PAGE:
object lesson: 3D printing with textiles

As part of DEAF (Dutch Electronic Arts Festival) this year, Piem Wirtz of V2_ curated the Crafting the Future Workshop. The idea was to get two very different disciplines together and see what would happen. There is a super video of the workshop online showing an overview of the two days.

Mili Tharakan and Mika Satomi came from the Swedish School of Textiles to provide different kinds of materials and fibres, and show us techniques. Joris van Tubergen and a group of self-diagnosed 3D printing addicts brought nine Ultimakers and gave us a crash course in using them.

I was lucky enough to be in a small group of sideways thinkers, including Leonie Urff, Anja Hertenberger and Lynsey Calder. Lynsey has also posted about this project on her blog. We also managed to interest Florian Horsch (currently a stagiaire at Ultimaker) enough to join our project, yay!

test: a visit to ultimaker

Florian's internship at Ultimaker was coming to an end, so I made a trip down to Geldermalsen to do a few more tests while he was still around. The Ultimaker HQ is in a pretty rural spot for city kids like me, but inside the building it was a hive of creativity. I wish I could've spent more time there...

Here are the results of our latest tests (pic by Florian):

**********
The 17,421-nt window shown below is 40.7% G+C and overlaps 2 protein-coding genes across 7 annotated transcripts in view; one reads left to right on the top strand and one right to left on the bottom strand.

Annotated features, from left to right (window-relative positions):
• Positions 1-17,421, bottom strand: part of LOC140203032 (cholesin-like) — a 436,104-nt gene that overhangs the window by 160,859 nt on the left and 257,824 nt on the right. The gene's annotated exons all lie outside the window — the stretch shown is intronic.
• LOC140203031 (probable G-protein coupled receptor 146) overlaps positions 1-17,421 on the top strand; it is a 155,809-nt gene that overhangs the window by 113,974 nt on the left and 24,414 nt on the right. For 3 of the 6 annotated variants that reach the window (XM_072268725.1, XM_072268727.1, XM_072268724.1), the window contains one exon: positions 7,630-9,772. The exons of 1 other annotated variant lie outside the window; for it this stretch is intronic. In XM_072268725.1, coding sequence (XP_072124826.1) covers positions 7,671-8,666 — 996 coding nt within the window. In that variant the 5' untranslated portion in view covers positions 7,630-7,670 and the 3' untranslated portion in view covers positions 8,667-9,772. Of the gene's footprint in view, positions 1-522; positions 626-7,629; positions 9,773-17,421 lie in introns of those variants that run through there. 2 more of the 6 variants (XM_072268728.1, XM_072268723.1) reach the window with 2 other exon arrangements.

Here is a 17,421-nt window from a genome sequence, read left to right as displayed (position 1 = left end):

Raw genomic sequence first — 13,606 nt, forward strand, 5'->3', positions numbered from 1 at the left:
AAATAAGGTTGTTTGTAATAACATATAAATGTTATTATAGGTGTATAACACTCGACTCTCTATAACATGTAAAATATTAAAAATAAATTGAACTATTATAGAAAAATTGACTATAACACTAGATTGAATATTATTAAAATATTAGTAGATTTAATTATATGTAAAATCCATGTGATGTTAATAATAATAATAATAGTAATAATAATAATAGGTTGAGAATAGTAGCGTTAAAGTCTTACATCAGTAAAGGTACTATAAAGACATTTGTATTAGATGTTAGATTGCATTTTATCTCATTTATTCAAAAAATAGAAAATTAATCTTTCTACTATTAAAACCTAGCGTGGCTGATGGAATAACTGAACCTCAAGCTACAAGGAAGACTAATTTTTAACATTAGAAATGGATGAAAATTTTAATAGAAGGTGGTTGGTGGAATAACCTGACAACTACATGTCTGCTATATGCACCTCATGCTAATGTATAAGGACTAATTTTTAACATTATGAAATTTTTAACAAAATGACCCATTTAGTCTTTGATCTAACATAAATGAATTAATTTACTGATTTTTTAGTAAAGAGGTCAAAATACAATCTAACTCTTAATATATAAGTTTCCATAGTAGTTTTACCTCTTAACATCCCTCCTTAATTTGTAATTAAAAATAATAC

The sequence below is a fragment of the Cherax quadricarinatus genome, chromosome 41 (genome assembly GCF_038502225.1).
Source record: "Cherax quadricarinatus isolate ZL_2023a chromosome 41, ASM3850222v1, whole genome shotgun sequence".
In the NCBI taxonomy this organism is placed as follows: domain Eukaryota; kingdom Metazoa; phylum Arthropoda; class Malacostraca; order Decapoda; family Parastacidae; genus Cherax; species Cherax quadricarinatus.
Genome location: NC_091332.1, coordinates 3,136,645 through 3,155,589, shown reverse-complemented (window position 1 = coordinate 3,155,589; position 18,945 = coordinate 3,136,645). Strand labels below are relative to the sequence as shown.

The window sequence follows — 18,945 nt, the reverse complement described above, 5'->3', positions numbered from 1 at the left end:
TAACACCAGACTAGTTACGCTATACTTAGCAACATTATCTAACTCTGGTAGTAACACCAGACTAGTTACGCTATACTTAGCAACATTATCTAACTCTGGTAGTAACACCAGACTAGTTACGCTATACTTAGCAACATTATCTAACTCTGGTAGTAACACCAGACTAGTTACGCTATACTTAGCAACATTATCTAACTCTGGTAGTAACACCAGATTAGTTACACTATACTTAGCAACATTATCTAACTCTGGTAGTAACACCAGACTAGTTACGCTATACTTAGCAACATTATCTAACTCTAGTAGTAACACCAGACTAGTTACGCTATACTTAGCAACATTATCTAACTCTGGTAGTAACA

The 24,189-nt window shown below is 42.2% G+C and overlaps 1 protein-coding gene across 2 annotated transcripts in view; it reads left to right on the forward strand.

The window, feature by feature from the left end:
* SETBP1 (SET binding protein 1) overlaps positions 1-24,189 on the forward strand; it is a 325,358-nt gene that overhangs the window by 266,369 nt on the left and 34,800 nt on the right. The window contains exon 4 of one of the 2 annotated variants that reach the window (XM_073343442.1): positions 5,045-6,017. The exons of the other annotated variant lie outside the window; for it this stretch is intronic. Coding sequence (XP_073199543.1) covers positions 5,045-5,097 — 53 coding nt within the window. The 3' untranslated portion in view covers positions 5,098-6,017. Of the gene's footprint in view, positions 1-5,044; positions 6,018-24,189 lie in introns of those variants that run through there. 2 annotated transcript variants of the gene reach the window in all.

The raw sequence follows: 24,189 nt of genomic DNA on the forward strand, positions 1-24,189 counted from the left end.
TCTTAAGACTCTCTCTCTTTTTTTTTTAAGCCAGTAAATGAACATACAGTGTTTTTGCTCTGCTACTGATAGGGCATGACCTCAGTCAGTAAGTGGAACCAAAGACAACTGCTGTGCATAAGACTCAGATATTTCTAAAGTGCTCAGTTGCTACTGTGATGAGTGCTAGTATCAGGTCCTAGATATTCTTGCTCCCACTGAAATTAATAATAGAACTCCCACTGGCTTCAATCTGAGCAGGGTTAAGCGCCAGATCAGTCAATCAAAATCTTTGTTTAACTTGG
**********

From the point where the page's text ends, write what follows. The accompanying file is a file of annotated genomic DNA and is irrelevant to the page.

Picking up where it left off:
He made the pattern smaller, which allows for more repeats. There have also been some general improvements made to the Ultimaker itself, so that it doesn't have so much 'stringing' (connections between separate printed bits).

One important thing we learned is that we got lucky with the organza we used during DEAF. The white print in the photo is on a different kind of organza, and the PLA (polylactic acid) didn't stick well at all. We're not sure if this is because of the fibre content or the thread count, or perhaps something else. So this is definitely progress, but we need to go further...

test: first ideas

We started brainstorming at lunch, and wanted to make a textile that was built up out many small 3D printed elements that could lock together in different configurations. As with using most new technologies, there was a learning curve, and we didn't really get it to work the way we planned.

Here's our first attempt:

We realised that the modular direction was probably a bit ambitious for a first project, so on the second day, we decided to try a different approach. Everyone loves origami, so we started playing around with some of the forms in Paul Jackson's marvellous Folding Techniques for Designers. David (developer of Cura) wrote us a wee program that generated the parellelogram shapes in the grid and we started our tests!

Our original plan was to use the holes to facilitate folding, either with a heat-shrinking polymer or perhaps just elastic. The first test (in black) was printed on non-woven iron-on interfacing which has a heat-activated glue on one face. The idea was to get the polymer to bond to the glue while it was still in molten state. This worked out pretty well, but needs more testing.

For our second test (in white), we wanted to try a woven fabric, and we found one that bonds pretty well to the printing. We all definitely want to take these tests further and will update this page when we have more to report!

watch on vimeo

If this is your kind of thing, you should definitely check out Tine de Ruysser's folding explorations. I discovered her beautiful work recently and need to dive more into her Wearable Metal Origami thesis.